Is the indefinite article in Greek like the "bir" in Turkish, where they can be interchanged as "one" and "a/an"?
I'm not sure how "bir" works in Turkish, but in Greek the indefinite articles "ένας", "μία", "ένα" can mean both "a"/"an" and "one". :-)
Yes. Most languages either don't have an indefinite article (Icelandic, Latin, Chinese...) or make no distinction between it and the numeral 1 (Italian, Greek, German, Norwegian...) English is odd.
Wait, aren't the German indefinite articles "ein" and "eine," while the word for one is "eins"?
You can't say eins Ding for "one thing". You have to say ein Ding whether it would be "one thing" or "a thing" in English.
There is a special form of the nominative/accusative neuter (eins) for counting, and that is a slight move towards the way English does it, but it's not quite the same. If you want to say "not one", meaning not a single person, you have to say nicht einer. Gender and case determine the form (which will be ein, eine, eins, einen, einem, einer, eines) much more than any distinction between article and numeral, which is almost entirely absent.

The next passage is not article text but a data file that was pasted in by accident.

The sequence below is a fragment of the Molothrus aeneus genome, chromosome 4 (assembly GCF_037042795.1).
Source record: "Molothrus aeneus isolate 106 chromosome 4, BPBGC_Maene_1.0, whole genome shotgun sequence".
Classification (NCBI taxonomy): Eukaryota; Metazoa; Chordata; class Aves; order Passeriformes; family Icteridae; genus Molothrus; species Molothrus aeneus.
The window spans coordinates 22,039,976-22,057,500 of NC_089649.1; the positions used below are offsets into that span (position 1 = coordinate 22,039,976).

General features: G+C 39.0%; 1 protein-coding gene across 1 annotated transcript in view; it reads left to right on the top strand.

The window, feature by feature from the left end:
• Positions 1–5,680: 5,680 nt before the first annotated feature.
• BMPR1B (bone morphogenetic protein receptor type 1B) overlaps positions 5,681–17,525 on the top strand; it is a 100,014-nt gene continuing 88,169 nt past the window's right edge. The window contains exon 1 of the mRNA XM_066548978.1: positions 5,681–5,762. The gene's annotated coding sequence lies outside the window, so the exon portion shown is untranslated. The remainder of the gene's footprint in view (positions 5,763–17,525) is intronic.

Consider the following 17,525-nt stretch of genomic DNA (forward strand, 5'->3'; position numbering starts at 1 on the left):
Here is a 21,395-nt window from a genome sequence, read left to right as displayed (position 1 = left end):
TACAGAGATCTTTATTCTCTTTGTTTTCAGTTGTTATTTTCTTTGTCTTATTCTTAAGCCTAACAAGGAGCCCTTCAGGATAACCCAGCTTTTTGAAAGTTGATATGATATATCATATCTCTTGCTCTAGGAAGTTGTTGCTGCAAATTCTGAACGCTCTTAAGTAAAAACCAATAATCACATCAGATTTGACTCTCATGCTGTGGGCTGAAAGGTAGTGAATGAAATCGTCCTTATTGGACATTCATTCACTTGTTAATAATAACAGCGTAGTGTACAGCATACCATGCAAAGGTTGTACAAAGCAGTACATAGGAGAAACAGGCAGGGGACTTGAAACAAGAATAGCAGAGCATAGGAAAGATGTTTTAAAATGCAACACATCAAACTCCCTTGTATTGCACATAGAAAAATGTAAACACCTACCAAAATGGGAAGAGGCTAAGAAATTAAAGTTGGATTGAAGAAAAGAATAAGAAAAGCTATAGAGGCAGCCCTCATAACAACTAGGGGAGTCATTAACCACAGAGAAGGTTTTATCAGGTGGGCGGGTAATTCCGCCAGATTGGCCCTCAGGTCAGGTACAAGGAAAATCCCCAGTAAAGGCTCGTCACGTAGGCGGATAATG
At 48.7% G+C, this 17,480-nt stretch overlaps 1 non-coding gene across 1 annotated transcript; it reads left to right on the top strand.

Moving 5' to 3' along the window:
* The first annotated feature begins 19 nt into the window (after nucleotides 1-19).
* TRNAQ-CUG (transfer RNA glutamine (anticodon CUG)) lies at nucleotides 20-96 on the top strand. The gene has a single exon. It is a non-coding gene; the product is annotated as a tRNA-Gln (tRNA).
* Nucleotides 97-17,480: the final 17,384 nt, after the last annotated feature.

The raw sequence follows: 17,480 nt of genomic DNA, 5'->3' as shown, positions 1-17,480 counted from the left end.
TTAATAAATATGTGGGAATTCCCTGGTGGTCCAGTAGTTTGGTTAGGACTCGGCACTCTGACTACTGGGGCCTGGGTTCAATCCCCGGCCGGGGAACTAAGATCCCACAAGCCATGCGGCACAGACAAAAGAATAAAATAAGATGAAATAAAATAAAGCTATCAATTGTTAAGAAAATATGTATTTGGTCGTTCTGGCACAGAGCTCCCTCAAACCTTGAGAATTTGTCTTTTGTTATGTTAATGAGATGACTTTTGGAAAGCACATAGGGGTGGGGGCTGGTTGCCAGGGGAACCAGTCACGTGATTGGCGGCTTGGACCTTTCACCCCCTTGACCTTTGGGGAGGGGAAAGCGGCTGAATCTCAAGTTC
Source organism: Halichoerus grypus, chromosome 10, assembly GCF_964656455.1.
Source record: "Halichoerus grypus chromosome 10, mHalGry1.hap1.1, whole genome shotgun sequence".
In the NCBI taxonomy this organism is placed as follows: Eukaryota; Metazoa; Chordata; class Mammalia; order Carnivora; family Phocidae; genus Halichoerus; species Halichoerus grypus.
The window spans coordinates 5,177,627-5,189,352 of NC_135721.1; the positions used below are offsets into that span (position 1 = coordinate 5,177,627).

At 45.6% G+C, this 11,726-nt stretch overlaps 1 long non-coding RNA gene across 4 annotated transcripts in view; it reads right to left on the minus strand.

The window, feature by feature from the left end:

I'm not an authority, but I just checked on my greek keyboard, and it looks like that's how they accent a capital letter - so instead of spanish or similar, where the accent goes on top, it just goes before the letter :D
Here's the short list: Έ Ύ Ί Ό Ή Ά Ώ
I read somewhere that 'ο' in Greek is pronounced as a short o like in "dog" and 'ω' as a long o as in home. Assuming this is true (so I hope), why is αγόρι pronounced with a long o instead of a short one?
That is not true. Ο & Ω sound exaclty the same (Greek lost its vowel length by -100 BC to 100 AD). It just sounds that way because the ο is accented.
It would be nice for duolingo to show the roman rendering of the greek word like google translate.
I am confused about the gender of the definite article. Does it not have to agree with the noun...ie mia koritsi
That's actually grammatically incorrect to use the full form of "and" here. It must be contracted to κι if the next word starts with ε. So it should be "κι ένα" instead of "και ένα".
You are correct, it is optional, however extremely common. The recording is clearly κι and not και though.